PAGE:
Kandahar

Enemies of Allah, infidels. One of the smallest and most combative populations of the Earth is called Kafir. But the thousand Kafirs who have survived in a mountainous paradise in the midst of the rocky labyrinths of the Hindu Kush, who have never been tamed and have never been Islamized, proclaim themselves Kalash. Free men.

Three valleys in the high Pakistani Chitral remain of the ancient and legendary kingdom of Cafiristan: Rumbur, Bumburet, Birir. Full of pines, oaks, walnuts. Swollen with waters. Their existence is an anthropological rebus, a miracle of survival in an extreme environment. The Kalash Kafirs also declare themselves to be the “last Greeks of India”: they claim they descend from the heroes of Alexander the Great’s Invincible Armada which, in 326 B.C., passed through Cafiristan to conquer India. Anthropologists say that their story began four-thousand years ago with the migrations of the Indo-Iranian peoples through the Oxus valleys (the Amu-Darja).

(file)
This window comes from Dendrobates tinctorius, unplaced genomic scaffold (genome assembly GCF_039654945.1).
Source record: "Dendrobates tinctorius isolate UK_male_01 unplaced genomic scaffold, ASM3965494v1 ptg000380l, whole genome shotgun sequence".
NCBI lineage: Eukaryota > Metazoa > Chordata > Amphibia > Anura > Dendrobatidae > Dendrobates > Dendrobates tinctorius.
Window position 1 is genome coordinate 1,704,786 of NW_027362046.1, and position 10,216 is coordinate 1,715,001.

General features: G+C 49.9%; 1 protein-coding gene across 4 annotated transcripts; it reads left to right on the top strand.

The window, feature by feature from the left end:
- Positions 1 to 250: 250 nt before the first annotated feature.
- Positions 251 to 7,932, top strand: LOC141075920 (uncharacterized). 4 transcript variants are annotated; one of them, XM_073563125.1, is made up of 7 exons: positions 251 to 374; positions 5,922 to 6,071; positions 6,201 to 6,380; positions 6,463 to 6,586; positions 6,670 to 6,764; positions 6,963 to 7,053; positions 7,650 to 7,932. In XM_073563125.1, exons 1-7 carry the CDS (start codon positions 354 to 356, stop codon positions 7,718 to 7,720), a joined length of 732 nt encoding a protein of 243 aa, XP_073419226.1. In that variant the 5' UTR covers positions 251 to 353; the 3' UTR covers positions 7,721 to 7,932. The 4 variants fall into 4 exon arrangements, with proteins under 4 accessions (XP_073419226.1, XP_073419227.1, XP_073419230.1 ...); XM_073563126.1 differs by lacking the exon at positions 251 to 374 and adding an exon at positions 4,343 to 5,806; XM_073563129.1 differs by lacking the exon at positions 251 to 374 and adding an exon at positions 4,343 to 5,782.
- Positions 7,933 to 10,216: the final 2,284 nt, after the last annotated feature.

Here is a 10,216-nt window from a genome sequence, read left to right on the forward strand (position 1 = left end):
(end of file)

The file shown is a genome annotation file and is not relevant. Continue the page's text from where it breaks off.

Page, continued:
Today, the Kafirs live increasingly tight-knit in their eagle-nests, huddled against the mountain slope, connected by paths that flank pensile aqueducts. The Kafir fairies live in the purest lands of the peaks. They protect the ibexes, the shamans, the shepherd kings and all the wild and naked nature of the mountain tops. The Kafirs belong to a goat-based culture that preaches nomadism, the sacredness of the wilderness and the totem he-goat. Goats are treasure. A man’s power is measured by the number of his goats. The symbolism of the goat appears everywhere: on the doors to the granaries, on the wooden bowls of everyday use, on the embroidery of the tunics worn by the beautiful Kafir women who smile at you without veils or chador.

Italo Bertolasi

Categories: Approfondimenti

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